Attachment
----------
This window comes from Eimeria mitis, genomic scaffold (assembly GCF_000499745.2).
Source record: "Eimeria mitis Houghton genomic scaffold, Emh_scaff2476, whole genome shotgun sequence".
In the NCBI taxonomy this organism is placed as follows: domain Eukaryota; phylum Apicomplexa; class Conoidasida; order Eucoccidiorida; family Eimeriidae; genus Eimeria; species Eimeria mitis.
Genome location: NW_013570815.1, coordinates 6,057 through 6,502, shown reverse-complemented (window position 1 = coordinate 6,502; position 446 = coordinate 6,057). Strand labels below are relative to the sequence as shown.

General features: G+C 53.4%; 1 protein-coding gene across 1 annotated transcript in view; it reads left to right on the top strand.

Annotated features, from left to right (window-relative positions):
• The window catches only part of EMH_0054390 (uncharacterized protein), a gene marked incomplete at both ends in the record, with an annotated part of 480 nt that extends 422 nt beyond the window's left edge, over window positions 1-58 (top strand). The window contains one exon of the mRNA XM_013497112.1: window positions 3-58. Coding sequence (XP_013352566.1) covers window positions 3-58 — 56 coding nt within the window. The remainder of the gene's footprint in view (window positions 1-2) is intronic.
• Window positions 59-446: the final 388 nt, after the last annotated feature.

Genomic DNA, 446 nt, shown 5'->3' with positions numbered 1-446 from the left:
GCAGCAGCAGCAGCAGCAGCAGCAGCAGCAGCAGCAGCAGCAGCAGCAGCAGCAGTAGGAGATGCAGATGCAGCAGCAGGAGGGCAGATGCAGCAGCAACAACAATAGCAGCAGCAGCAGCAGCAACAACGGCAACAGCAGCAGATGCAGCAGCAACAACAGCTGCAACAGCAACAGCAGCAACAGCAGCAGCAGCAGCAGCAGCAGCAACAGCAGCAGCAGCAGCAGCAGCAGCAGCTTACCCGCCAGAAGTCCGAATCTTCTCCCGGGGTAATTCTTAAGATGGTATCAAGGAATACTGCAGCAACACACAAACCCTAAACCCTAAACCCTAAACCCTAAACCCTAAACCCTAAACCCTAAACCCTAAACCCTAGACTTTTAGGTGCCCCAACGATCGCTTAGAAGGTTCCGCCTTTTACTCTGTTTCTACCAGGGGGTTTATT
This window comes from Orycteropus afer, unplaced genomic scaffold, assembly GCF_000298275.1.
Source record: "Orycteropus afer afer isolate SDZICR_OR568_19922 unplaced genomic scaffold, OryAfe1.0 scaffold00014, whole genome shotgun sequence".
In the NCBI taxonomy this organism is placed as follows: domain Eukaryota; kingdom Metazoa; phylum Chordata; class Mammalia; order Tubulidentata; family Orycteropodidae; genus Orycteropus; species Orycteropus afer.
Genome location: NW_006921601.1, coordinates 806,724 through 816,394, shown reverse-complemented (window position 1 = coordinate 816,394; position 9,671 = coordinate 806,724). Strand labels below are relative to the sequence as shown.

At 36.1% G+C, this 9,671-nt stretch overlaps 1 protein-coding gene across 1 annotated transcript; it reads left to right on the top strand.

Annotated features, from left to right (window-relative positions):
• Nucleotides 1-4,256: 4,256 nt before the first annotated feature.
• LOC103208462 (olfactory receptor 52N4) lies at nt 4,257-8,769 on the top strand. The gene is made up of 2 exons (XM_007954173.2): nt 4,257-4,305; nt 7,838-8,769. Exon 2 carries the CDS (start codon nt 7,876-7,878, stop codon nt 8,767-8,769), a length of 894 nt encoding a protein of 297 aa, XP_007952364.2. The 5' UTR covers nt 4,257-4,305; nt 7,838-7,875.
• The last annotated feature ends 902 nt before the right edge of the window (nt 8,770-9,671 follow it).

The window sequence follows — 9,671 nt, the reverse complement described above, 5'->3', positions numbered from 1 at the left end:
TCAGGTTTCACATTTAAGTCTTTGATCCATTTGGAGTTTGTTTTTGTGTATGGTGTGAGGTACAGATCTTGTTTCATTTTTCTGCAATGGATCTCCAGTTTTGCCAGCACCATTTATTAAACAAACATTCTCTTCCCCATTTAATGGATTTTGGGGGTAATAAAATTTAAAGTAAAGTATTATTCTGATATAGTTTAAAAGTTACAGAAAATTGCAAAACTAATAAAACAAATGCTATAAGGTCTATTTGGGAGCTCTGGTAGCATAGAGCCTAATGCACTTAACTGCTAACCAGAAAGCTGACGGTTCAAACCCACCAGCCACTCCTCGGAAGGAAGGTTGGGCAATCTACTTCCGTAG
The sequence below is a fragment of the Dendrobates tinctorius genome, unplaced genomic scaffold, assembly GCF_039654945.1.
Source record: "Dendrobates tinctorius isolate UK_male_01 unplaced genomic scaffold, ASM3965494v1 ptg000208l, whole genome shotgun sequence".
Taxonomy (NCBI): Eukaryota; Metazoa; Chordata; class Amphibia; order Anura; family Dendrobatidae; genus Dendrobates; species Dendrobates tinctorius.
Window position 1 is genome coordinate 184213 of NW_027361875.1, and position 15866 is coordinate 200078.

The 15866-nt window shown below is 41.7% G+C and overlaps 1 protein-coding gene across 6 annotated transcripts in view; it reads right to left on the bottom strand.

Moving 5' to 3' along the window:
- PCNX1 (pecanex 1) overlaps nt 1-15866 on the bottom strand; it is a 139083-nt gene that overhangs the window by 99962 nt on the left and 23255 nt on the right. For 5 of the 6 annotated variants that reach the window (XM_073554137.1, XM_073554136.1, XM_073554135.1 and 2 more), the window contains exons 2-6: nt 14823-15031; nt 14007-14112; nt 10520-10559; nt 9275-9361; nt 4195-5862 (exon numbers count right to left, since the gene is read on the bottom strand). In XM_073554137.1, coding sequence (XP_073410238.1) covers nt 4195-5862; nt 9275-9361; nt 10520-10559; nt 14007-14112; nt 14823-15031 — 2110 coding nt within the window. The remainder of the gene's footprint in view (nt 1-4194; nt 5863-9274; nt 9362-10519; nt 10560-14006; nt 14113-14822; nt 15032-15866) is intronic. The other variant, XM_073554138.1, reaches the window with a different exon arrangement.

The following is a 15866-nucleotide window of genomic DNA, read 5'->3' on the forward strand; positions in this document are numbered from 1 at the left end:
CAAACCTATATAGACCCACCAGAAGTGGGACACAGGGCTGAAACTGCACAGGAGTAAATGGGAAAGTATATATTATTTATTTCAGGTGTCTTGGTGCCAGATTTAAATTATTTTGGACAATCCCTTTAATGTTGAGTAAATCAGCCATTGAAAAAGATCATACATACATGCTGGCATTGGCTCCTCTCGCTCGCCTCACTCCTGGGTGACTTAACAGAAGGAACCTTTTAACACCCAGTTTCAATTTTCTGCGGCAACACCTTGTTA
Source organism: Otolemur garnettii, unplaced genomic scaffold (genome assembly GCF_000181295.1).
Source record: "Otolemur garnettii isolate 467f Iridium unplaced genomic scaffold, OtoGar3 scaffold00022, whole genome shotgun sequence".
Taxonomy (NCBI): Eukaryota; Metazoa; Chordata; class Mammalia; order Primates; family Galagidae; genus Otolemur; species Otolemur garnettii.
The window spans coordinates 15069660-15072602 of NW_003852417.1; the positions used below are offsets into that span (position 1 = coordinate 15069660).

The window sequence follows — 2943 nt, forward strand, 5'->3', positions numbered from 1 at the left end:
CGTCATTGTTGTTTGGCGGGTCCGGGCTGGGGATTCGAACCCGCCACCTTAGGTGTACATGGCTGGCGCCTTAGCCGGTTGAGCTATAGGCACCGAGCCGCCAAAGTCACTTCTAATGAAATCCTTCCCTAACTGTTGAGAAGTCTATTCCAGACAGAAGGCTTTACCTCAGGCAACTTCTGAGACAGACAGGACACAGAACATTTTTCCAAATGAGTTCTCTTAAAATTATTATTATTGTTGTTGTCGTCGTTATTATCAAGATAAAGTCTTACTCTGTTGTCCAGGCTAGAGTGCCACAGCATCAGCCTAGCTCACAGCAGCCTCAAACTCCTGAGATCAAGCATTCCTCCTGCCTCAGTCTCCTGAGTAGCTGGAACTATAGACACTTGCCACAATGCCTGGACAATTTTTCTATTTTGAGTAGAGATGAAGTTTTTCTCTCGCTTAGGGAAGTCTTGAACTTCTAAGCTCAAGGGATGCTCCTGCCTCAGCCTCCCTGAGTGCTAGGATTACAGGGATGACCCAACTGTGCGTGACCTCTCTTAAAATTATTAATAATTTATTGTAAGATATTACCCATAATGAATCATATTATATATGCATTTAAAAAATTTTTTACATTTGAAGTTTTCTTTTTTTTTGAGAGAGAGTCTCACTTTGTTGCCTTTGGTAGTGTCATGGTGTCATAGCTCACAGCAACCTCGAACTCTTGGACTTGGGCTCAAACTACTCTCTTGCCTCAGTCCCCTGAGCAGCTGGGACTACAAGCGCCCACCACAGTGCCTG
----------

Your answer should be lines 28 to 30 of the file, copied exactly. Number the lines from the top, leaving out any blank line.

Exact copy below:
- PCNX1 (pecanex 1) overlaps nt 1-15866 on the bottom strand; it is a 139083-nt gene that overhangs the window by 99962 nt on the left and 23255 nt on the right. For 5 of the 6 annotated variants that reach the window (XM_073554137.1, XM_073554136.1, XM_073554135.1 and 2 more), the window contains exons 2-6: nt 14823-15031; nt 14007-14112; nt 10520-10559; nt 9275-9361; nt 4195-5862 (exon numbers count right to left, since the gene is read on the bottom strand). In XM_073554137.1, coding sequence (XP_073410238.1) covers nt 4195-5862; nt 9275-9361; nt 10520-10559; nt 14007-14112; nt 14823-15031 — 2110 coding nt within the window. The remainder of the gene's footprint in view (nt 1-4194; nt 5863-9274; nt 9362-10519; nt 10560-14006; nt 14113-14822; nt 15032-15866) is intronic. The other variant, XM_073554138.1, reaches the window with a different exon arrangement.

The following is a 15866-nucleotide window of genomic DNA, read 5'->3' on the forward strand; positions in this document are numbered from 1 at the left end:
CAAACCTATATAGACCCACCAGAAGTGGGACACAGGGCTGAAACTGCACAGGAGTAAATGGGAAAGTATATATTATTTATTTCAGGTGTCTTGGTGCCAGATTTAAATTATTTTGGACAATCCCTTTAATGTTGAGTAAATCAGCCATTGAAAAAGATCATACATACATGCTGGCATTGGCTCCTCTCGCTCGCCTCACTCCTGGGTGACTTAACAGAAGGAACCTTTTAACACCCAGTTTCAATTTTCTGCGGCAACACCTTGTTA